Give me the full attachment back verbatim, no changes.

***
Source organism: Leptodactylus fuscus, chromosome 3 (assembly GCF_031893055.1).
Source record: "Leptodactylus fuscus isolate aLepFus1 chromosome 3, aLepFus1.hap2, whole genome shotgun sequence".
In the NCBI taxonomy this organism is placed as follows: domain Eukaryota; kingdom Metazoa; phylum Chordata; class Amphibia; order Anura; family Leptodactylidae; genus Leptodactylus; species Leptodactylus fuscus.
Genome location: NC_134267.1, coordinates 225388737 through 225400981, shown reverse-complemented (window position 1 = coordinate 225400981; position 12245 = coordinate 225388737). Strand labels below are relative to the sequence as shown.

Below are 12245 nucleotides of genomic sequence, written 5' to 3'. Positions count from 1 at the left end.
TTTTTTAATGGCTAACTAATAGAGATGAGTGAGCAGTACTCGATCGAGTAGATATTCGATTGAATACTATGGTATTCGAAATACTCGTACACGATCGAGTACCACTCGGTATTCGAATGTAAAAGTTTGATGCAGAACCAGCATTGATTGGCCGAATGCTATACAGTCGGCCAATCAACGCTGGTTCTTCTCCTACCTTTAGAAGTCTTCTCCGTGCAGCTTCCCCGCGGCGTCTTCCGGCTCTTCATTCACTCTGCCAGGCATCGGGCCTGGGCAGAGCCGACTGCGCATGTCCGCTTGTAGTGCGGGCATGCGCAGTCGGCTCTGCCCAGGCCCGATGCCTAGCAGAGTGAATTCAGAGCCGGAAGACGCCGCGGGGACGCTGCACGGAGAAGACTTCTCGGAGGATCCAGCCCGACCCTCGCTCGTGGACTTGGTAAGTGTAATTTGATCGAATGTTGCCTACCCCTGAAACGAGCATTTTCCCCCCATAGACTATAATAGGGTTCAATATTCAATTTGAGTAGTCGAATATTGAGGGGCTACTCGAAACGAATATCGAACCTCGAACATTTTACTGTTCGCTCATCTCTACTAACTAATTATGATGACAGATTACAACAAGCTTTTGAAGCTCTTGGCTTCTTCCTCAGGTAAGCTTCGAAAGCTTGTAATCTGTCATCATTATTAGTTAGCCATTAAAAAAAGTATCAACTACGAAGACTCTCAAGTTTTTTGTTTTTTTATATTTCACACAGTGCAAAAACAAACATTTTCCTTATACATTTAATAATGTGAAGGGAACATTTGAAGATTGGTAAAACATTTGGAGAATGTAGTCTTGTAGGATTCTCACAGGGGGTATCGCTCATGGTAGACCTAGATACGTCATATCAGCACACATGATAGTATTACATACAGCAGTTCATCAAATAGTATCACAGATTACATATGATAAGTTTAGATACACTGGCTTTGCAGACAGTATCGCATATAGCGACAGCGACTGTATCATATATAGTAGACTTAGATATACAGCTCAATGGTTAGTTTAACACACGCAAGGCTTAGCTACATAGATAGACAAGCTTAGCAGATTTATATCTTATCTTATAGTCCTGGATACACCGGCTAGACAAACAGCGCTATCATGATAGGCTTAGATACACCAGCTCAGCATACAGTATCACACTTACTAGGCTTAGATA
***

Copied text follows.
Source organism: Leptodactylus fuscus, chromosome 3 (assembly GCF_031893055.1).
Source record: "Leptodactylus fuscus isolate aLepFus1 chromosome 3, aLepFus1.hap2, whole genome shotgun sequence".
In the NCBI taxonomy this organism is placed as follows: domain Eukaryota; kingdom Metazoa; phylum Chordata; class Amphibia; order Anura; family Leptodactylidae; genus Leptodactylus; species Leptodactylus fuscus.
Genome location: NC_134267.1, coordinates 225388737 through 225400981, shown reverse-complemented (window position 1 = coordinate 225400981; position 12245 = coordinate 225388737). Strand labels below are relative to the sequence as shown.

Below are 12245 nucleotides of genomic sequence, written 5' to 3'. Positions count from 1 at the left end.
TTTTTTAATGGCTAACTAATAGAGATGAGTGAGCAGTACTCGATCGAGTAGATATTCGATTGAATACTATGGTATTCGAAATACTCGTACACGATCGAGTACCACTCGGTATTCGAATGTAAAAGTTTGATGCAGAACCAGCATTGATTGGCCGAATGCTATACAGTCGGCCAATCAACGCTGGTTCTTCTCCTACCTTTAGAAGTCTTCTCCGTGCAGCTTCCCCGCGGCGTCTTCCGGCTCTTCATTCACTCTGCCAGGCATCGGGCCTGGGCAGAGCCGACTGCGCATGTCCGCTTGTAGTGCGGGCATGCGCAGTCGGCTCTGCCCAGGCCCGATGCCTAGCAGAGTGAATTCAGAGCCGGAAGACGCCGCGGGGACGCTGCACGGAGAAGACTTCTCGGAGGATCCAGCCCGACCCTCGCTCGTGGACTTGGTAAGTGTAATTTGATCGAATGTTGCCTACCCCTGAAACGAGCATTTTCCCCCCATAGACTATAATAGGGTTCAATATTCAATTTGAGTAGTCGAATATTGAGGGGCTACTCGAAACGAATATCGAACCTCGAACATTTTACTGTTCGCTCATCTCTACTAACTAATTATGATGACAGATTACAACAAGCTTTTGAAGCTCTTGGCTTCTTCCTCAGGTAAGCTTCGAAAGCTTGTAATCTGTCATCATTATTAGTTAGCCATTAAAAAAAGTATCAACTACGAAGACTCTCAAGTTTTTTGTTTTTTTATATTTCACACAGTGCAAAAACAAACATTTTCCTTATACATTTAATAATGTGAAGGGAACATTTGAAGATTGGTAAAACATTTGGAGAATGTAGTCTTGTAGGATTCTCACAGGGGGTATCGCTCATGGTAGACCTAGATACGTCATATCAGCACACATGATAGTATTACATACAGCAGTTCATCAAATAGTATCACAGATTACATATGATAAGTTTAGATACACTGGCTTTGCAGACAGTATCGCATATAGCGACAGCGACTGTATCATATATAGTAGACTTAGATATACAGCTCAATGGTTAGTTTAACACACGCAAGGCTTAGCTACATAGATAGACAAGCTTAGCAGATTTATATCTTATCTTATAGTCCTGGATACACCGGCTAGACAAACAGCGCTATCATGATAGGCTTAGATACACCAGCTCAGCATACAGTATCACACTTACTAGGCTTAGATA